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Hedge trimmers

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Slash your trimming time with one of our recommended models.

Our database of 13 hedge trimmers features some great corded models if your trimming won’t take you far from home, along with some stellar battery-electric units with impressive run times for jobs further afield.

From our test

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Types of hedge trimmer

Here are the advantages and disadvantages of each type of hedge trimmer.

Mains-electric (corded) models

Corded models remain a cut above battery units when it comes to trimming power and you’ll never run out of juice, but your range and mobility is hampered by the cord.

Battery (cordless) models

Battery models are quickly gaining ground. The trimming power of our recommended cordless models is now almost a match for corded trimmers, with added range and mobility. Improvements in battery technology mean well over an hour’s trimming off a single charge for the best models.

Petrol trimmers

Petrol trimmers remain the most powerful option, but they’re seriously bulky and heavy and are generally the domain of professionals. They're worth considering if you’ve got very large, long and dense hedge, but electric models now suffice for most of us. We haven’t tested any petrol hedge trimmers.

Long-reach (pole) trimmers

These have an extendable shaft and a cutting head adjustable through 90°, allowing you to cut the tops of long hedges. They’re worth looking at to avoid the danger of trimming from a ladder, but if your hedge is more than a metre across (as many tall hedges are) you’ll miss a patch in the middle. When extended, they can be awkward and unwieldy.

What to look for

Here's what to look for in a hedge trimmer:

  • Consider your application: if you’ve got a decorative, flowering hedge that just needs a light trim occasionally, you can prioritise ease of use over performance by choosing a lightweight, short-bladed model. For formal, sharp dividing hedges, choose a cordless or mains-electric model with a high performance score (8.0 or above). If you’ve got a hedge maze or a macrocarpa shelter belt, you’ll probably need a petrol trimmer.
  • Blade length: long blades (55cm+) cut more hedge with each sweep so the job gets done faster, but they can be unwieldy. Shorter blades mean more work but easier handling.
  • Blade-protecting teeth extend beyond the cutting blade to reduce the risk of dismemberment if you lose control.
  • The tooth gap represents the largest branch your trimmer can handle. If your hedge has a decent amount of big branches, choose a model with a gap bigger than 2cm and a high performance score. A good pair of loppers gives a cleaner cut on the thickest branches.
  • A rotating head makes it easier to switch between vertical and horizontal trimming.

How we test hedge trimmers

Our test hedge is a combination of mature murraya and plumbago plants containing some thick branches. We test by cutting horizontally (levelling the top of a hedge) and vertically (trimming the sides of the hedge).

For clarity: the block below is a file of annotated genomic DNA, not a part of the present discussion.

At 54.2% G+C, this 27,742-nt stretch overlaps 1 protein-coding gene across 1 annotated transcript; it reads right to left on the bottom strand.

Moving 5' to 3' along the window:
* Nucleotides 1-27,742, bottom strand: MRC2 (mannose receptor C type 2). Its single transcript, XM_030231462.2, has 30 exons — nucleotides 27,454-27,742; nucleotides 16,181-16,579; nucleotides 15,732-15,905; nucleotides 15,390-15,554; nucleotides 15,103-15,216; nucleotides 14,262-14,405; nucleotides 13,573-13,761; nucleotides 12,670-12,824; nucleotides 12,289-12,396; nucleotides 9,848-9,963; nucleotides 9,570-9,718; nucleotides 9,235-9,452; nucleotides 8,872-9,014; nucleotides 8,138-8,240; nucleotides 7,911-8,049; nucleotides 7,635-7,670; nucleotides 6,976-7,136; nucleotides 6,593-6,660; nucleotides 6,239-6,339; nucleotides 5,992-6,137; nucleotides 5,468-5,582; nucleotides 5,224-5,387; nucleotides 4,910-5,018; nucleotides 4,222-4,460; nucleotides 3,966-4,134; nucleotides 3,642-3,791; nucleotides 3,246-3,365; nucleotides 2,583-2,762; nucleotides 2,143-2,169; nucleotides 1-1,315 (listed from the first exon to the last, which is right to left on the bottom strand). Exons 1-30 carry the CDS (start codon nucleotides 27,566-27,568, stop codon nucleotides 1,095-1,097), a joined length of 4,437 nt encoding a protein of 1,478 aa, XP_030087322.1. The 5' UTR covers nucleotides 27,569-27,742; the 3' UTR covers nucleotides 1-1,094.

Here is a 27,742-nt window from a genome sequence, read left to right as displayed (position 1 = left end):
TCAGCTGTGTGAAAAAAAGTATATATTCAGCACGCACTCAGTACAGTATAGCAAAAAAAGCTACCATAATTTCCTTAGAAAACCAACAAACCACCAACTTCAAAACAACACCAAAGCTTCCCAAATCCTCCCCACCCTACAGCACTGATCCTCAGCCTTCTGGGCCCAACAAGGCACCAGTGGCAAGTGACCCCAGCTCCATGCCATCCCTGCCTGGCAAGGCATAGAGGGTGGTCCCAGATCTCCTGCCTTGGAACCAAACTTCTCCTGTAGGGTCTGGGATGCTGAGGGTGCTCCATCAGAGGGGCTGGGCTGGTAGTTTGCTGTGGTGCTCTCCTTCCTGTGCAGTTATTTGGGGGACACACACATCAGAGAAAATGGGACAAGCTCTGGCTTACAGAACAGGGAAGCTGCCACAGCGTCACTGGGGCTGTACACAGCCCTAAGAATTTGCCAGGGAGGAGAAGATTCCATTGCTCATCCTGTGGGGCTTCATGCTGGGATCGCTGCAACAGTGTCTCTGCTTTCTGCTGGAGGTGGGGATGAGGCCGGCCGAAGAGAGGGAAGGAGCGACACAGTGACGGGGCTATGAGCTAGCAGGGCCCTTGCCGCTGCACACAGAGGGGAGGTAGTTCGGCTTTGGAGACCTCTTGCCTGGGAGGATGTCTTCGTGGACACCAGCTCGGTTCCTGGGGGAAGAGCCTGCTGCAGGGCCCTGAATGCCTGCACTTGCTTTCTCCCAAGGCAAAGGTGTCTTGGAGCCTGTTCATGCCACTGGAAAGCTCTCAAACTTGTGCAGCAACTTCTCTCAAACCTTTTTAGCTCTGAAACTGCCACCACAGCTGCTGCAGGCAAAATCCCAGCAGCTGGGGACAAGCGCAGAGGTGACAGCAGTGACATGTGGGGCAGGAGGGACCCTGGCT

Trimming performance scores are based on how quickly and easily the blade cuts through the hedge, and the sharpness of the final cut. Penalties apply for jagged edges and when we notice the trimmer struggling with thicker branches.

Our ease of use assessment looks at:

  • The general comfort and ergonomics of the hedge trimmer, including weight, balance, visibility, and the ease of using the controls.
  • The level of vibration.

One-battery systems

Manufacturers of cordless power gear usually market their products as members of a universal battery platform. The idea is you’ll buy your first one as a kit including a battery and charger, then for subsequent tools you’ll only need to buy the “skin”.

We tested the line and hedge trimmer sold from the One+ range, and while they returned reasonably good performance they’re outclassed by higher-voltage tools (36V and above), though they’re a viable option for lighter jobs. The best one-battery systems, based on this test and our previous assessments of outdoor and garden gear, are:

  • EGO Power+ 56V
  • Victa V-Force+ 40V
  • Stihl 36V
  • Husqvarna 36V Li-ion
  • Makita LXT 18V

Volts, amps and watts

When shopping for cordless power equipment and batteries you should consider volts (V) and amp-hours (Ah). For mains-electric models, all you need to worry about are watts (W).

  • Volts (V) measure electric potential difference and indicate the power of a battery. Voltage is analogous to the pressure in a water pipe, while amps (A) measure the amount electric current flowing in a wire, comparable to the flow rate of water through a pipe. Multiplying volts and amps gives total power in watts (W). The best cordless line and hedge trimmers use 36, 40 or 56V batteries. A tool of a certain voltage can only be powered by a battery of the same voltage.
  • Amp-hours (Ah) measure battery capacity. A 1.0Ah battery is rated to deliver one amp for an hour before running out of juice. Typically, lithium-ion batteries for power gear range from 1 to 5Ah. A 2.0Ah battery gives about 30 minutes’ line trimming or 60 minutes in a hedge trimmer, but you’ll need a higher capacity battery for a cordless mower. Manufacturers, such as Stihl and Husqvarna now offer large “backpack” batteries with capacities in excess of 30Ah, giving 400 minutes’ non-stop line trimming, but setting you back upwards of $600.
  • Watts (W) show the power of an electric motor, and are usually only quoted for mains-electric (corded) products. Hedge trimmers generally range from 400 to 600W, but we find 500W is powerful enough to give a good cut on most domestic hedges.
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